The Morale Effects of Pay Inequality
The idea that worker utility is affected by co-worker wages has potentially broad labor market implications. In a month-long experiment with Indian manufacturing workers, we randomize whether co-workers within production units receive the same flat daily wage or different wages (according to baseline productivity rank). For a given absolute wage, pay inequality reduces output and attendance by 0.24 standard deviations and 12%, respectively. These effects strengthen in later weeks. Pay disparity also lowers co-workers’ ability to cooperate in their self-interest. However, when workers can clearly observe productivity differences, pay inequality has no discernible effect on output, attendance, or group cohesion.
We thank James Andreoni, Dan Benjamin, Stefano DellaVigna, Pascaline Dupas, Edward Glaeser, Robert Gibbons, Uri Gneezy, Seema Jayachandran, Lawrence Katz, Peter Kuhn, David Laibson, Ulrike Malmendier, Bentley MacLeod, Sendhil Mullainathan, Mark Rosenzweig, Bernard Salanie, and Eric Verhoogen for their helpful comments. Arnesh Chowdhury, Mohar Dey, Piyush Tank, and Deepak Saraswat provided outstanding research assistance. We gratefully acknowledge operational support from JPAL South Asia and financial support from the National Science Foundation, the IZA Growth and Labor Markets in Low Income Countries (GLM-LIC) program, and the Private Enterprise Development for Low Income Countries (PEDL) initiative. The project was registered in the AEA RCT Registry, ID 0000569. The views expressed herein are those of the authors and do not necessarily reflect the views of the National Bureau of Economic Research.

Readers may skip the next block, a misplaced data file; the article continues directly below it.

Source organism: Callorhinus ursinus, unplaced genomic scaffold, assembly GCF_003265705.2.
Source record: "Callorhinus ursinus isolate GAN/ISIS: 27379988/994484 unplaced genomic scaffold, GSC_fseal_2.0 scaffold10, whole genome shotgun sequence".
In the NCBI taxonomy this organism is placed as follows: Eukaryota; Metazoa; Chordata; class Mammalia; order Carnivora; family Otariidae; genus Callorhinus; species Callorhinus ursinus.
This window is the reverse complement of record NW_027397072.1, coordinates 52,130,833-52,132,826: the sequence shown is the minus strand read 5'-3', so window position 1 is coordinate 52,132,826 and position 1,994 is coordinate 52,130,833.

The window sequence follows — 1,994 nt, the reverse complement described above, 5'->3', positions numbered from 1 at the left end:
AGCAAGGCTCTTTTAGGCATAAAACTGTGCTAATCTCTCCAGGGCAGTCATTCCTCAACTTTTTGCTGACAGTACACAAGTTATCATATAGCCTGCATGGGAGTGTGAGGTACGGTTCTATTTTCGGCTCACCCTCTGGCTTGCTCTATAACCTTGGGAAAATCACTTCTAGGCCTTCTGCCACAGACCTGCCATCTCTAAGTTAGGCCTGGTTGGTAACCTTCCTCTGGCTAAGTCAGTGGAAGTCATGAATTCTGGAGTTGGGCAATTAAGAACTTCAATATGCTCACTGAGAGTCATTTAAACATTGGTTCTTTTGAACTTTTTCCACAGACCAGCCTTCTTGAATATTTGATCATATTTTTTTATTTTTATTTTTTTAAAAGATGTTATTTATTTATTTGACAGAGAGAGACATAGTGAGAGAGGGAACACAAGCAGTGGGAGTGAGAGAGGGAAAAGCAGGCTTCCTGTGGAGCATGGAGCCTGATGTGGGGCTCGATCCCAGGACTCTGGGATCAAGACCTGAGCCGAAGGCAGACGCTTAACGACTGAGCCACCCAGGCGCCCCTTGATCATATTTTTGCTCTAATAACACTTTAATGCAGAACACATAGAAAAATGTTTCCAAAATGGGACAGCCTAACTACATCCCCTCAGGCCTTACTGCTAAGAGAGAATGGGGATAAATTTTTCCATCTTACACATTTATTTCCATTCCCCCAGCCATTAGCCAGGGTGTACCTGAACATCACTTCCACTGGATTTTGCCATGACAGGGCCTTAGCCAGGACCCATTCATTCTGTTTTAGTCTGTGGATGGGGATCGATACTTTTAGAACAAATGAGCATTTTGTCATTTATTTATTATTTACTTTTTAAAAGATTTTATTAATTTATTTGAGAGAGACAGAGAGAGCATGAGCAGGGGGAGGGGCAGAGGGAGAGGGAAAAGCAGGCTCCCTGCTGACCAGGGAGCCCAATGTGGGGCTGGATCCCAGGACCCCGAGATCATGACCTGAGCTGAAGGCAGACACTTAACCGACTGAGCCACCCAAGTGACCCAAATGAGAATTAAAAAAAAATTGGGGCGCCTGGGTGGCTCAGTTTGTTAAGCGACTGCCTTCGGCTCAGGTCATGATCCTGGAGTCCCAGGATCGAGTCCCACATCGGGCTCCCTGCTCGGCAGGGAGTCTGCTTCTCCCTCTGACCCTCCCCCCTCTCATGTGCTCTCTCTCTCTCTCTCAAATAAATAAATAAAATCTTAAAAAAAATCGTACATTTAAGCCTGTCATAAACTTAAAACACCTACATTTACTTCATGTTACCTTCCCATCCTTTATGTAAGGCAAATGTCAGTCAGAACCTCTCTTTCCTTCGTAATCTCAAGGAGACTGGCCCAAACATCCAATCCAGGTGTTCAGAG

Emily Breza & Supreet Kaur & Yogita Shamdasani, 2018. "The Morale Effects of Pay Inequality*," The Quarterly Journal of Economics, vol 133(2), pages 611-663. citation courtesy of